Wine and beer may be the first things you think of when serving food but should we exclude spirits? Spirits specialist and former bar manager Alex Turner says think again
‘Once, during Prohibition I was forced to live for days on nothing but food and water.’ WC Fields
Let’s face it, we need food more than we need alcoholic drink but food can certainly be enhanced when washed down with a glass of something. In most instances people will immediately think of wine when matching alcohol with food and in recent times brewers have also got in on the act as the craft beer movement evolves, knowing that they will find a beer that matches a particular dish. What doesn’t happen that often is people matching spirits with food, they will have an aperitif before the food and a digestive afterwards but will usually stick to wine with the actual food.
Well, spirits and mixed drinks can complement food just as well as wine can, in fact for most dishes there is a mixed drink that will work. The rationale for this is quite basic and has wine to thank; as the wine industry has developed tasting notes that allow guests, sommeliers and servers to match food with their wine we can apply the same tasting principals to mixed drinks. But whereas the flavours in a bottle of wine are ‘set’ the flavours in a mixed drink can be adjusted to perfectly suit the dish, a little more bitter, a dash more citrus a touch more dry.
Matching food with mixed drinks
Here are some basic guidelines to help you start matching food with mixed drinks and a few suggested drinks to;
1. White wines work with fish, white meats, salads etc as do lighter spirits such as vodka, gin, white rums and even Tequila. The citrus notes in whites wines like Riesling, Sauvignon Blanc, Chardonnay can be matched with the citrus notes in a mixed drink such as sour, Collins or mojito
2. Red wines work well with red meats, cheeses and richer foods as do brown spirits such as brandies, whiskies, dark rums and other spirits that have been aged as they often have similar flavour characteristics from the oak. Matching bourbon and scotch whiskies with simple red meat dishes such as burgers, chilli’s and stews.
3. Mixed drinks with fruit juices like cranberry work well with many styles of foods, especially if you use lighter spirits such as gin and vodka as the refreshment and crispness help cut through the flavours of the food.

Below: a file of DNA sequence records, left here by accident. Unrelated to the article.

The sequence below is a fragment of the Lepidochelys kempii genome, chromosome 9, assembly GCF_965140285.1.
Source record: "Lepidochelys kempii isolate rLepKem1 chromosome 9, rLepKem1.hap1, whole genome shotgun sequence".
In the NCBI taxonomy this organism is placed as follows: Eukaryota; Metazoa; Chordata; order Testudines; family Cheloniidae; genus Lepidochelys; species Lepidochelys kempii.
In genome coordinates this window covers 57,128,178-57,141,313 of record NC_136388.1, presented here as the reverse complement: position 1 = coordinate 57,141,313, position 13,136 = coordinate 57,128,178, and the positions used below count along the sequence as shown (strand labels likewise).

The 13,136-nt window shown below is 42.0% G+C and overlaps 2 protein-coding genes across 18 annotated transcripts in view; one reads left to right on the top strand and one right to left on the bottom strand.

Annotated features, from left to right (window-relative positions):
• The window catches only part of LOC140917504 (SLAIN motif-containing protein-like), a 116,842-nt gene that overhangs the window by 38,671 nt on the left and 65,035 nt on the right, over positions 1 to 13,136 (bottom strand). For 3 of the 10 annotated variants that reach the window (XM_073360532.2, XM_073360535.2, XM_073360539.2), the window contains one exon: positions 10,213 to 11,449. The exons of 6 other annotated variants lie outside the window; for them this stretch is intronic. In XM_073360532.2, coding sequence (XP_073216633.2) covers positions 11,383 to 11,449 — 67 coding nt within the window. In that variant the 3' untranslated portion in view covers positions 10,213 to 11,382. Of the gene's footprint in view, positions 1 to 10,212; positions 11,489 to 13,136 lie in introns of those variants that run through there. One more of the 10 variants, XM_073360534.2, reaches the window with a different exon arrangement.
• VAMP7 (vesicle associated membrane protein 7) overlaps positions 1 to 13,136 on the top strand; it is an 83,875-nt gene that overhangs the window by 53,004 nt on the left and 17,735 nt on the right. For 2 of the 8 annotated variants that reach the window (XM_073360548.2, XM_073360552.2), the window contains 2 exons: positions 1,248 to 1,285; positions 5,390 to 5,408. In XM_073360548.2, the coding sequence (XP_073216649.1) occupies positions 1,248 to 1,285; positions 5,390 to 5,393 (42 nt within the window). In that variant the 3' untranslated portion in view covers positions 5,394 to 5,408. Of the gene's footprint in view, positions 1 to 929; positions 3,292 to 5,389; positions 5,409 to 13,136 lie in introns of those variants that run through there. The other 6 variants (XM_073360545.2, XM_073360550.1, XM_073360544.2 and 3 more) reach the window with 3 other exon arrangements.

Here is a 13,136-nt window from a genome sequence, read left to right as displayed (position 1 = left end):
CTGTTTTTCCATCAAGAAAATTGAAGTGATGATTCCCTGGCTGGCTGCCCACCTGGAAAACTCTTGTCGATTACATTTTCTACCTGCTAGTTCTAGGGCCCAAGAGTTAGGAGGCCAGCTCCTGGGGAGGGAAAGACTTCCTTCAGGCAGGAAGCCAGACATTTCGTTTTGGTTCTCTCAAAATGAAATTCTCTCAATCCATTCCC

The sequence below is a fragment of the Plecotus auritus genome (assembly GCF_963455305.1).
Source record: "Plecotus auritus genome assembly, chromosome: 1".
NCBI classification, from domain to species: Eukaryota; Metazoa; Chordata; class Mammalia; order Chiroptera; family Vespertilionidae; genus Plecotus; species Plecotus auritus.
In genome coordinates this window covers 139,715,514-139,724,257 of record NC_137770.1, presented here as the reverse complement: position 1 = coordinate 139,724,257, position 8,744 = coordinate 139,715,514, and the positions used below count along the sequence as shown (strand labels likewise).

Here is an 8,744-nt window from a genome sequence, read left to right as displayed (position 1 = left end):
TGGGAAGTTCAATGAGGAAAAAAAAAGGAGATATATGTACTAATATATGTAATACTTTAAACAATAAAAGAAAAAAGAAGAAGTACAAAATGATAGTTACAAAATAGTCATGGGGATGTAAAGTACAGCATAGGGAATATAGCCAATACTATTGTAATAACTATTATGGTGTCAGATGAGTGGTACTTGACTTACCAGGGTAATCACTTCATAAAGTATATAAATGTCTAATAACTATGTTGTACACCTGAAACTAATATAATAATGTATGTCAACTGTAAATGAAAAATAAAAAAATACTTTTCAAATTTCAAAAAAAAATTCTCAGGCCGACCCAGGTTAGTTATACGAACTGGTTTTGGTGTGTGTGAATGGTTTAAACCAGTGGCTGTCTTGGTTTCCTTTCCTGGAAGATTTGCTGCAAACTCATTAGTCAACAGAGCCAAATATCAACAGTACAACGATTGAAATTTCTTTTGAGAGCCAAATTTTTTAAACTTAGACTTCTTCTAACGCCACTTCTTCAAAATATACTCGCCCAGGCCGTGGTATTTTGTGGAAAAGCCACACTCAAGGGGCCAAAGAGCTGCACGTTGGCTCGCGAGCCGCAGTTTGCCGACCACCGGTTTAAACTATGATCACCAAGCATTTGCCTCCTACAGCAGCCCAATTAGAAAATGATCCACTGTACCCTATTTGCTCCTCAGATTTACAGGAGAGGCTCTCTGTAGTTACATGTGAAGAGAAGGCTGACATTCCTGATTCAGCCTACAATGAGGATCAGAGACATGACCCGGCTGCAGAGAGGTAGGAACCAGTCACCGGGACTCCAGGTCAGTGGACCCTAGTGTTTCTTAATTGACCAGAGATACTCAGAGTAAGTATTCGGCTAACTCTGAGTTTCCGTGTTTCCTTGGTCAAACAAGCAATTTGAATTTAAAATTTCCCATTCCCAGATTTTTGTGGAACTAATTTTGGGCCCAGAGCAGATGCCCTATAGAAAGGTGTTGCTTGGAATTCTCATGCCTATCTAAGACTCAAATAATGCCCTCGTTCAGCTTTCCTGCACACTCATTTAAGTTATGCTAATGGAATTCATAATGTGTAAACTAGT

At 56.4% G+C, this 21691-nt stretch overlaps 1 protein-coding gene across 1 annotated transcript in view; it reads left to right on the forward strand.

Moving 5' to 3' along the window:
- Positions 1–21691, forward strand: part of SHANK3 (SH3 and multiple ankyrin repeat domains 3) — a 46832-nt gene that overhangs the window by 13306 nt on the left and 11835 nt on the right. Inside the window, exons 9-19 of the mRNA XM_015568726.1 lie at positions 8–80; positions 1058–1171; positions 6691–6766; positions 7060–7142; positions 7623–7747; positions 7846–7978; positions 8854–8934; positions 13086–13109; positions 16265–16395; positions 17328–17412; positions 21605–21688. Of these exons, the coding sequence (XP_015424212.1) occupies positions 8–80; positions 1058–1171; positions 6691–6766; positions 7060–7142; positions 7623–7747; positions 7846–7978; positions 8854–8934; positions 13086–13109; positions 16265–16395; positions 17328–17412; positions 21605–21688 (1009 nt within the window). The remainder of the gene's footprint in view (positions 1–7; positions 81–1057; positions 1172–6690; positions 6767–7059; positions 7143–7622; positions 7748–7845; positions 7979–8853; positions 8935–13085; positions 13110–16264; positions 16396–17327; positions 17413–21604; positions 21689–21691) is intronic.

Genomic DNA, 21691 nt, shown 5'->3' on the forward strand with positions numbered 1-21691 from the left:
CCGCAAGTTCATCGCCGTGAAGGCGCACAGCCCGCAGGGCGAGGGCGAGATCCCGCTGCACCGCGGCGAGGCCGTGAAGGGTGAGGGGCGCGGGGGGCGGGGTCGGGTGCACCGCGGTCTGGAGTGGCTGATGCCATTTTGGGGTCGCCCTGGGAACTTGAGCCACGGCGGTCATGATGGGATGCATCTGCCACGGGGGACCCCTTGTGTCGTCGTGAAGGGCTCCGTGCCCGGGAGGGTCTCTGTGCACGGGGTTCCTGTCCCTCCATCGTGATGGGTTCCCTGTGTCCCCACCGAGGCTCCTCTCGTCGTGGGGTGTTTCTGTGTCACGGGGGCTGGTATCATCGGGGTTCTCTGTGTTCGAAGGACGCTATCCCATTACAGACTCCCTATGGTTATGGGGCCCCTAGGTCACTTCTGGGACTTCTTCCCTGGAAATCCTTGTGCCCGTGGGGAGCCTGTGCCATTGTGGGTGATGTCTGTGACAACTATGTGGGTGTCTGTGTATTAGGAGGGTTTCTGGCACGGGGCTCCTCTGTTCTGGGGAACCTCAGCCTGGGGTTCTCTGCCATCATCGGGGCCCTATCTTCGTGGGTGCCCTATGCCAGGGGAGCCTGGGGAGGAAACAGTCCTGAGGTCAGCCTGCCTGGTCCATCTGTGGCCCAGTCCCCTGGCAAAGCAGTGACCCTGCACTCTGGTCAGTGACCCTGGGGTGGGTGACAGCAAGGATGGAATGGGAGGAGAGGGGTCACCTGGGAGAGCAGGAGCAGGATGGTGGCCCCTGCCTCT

4. Carbonated mixers work very well with food as they especially good at cutting through the oiliness and fatty mouth feel. Also, as they are sweet they counterpoint the sourness.
5. Hot and spicy foods are often a challenge for wine to match with; most people tend to go for beer instead. Mixed drinks on the other hand love spicy food especially if they have cooling ingredients like cucumber, mint and herbs.
6. Meats that are often served with herbs such as lamb with rosemary and chicken with tarragon also work well with mixed drinks; try roasted lamb with a red snapper (gin bloody Mary) with rosemary garnish.
7. Vermouth is a great ingredient to use with food; drier styles work with lighter dishes, Rosso vermouth with red meats and the sweeter Bianco with buttery sauces and desserts. A reverse Manhattan (1/3rd whiskey, 2/3rds Rosso vermouth and bitters - see below) works particularly well with roasted red meats.
8. Don’t be afraid to experiment and work with the kitchen to see what ideas they have.
15ml Rye of bourbon whiskey
45ml Rosso vermouth
Stir over cubed ice and strain into a pre-chilled cocktail glass and garnish with a cocktail cherry
Even if matching food and spirits is something you are willing to consider at the moment there are two excellent ways of introducing spirits to the food occasion; pre and post dinner.
Most people with an interest of food and drink will understand the ways spirits stimulate the appetite hence the popularity of the martini, daiquiri and sidecar as pre-dinner drinks. Having a short list of three cocktails and mixed drinks is a way of increasing spirits sales and adding to your guests dining experience. Even the humble gin and tonic is something many guests would consider before a meal but often go straight to the wine as they don’t happen to think of it when sitting at the table.
50ml White rum
25ml Fresh lime juice
2 Bar spoons of caster sugar
Shake hard over cubed ice, strain into a pre-chilled cocktail glass
20ml Lemon juice
Shake over cubed ice and strain into a pre-chilled cocktail glass and garnish with a lemon twist
The same can be said for after dinner drinks and in most cases is an easier sell as usually our guests have already been drinking alcohol. A short list of spirits such as brandies, whiskies, aged rums and even Tequilas can often lead to guest making an additional purchase.
Many people these days don’t opt for dessert at the end of the meal and maybe go straight onto tea or coffee, however by offering some small choice of after dinner cocktail might persuade them to have something with their coffee.
Drinks like the Espresso martini, treacle and toasted almond are ideal for after dinner;
15ml Coffee liqueur
25ml Espresso coffee (chilled)
Dash of sugar syrup
Shake hard over cubed ice and strain into a pre-chilled cocktail glass, garnish with three coffee beans
50ml golden rum
1 Brown sugar cube
Dash orange bitters
15ml Apple juice
In a whisky glass; crush the sugar cube with a bar spoon, add the apple juice and stir until dissolved, add the remaining ingredients fill with cubed ice and garnish with an orange twist
Pour into a warmed brandy glass, ignite and allow to burn for 5 seconds while sprinkling with cinnamon dust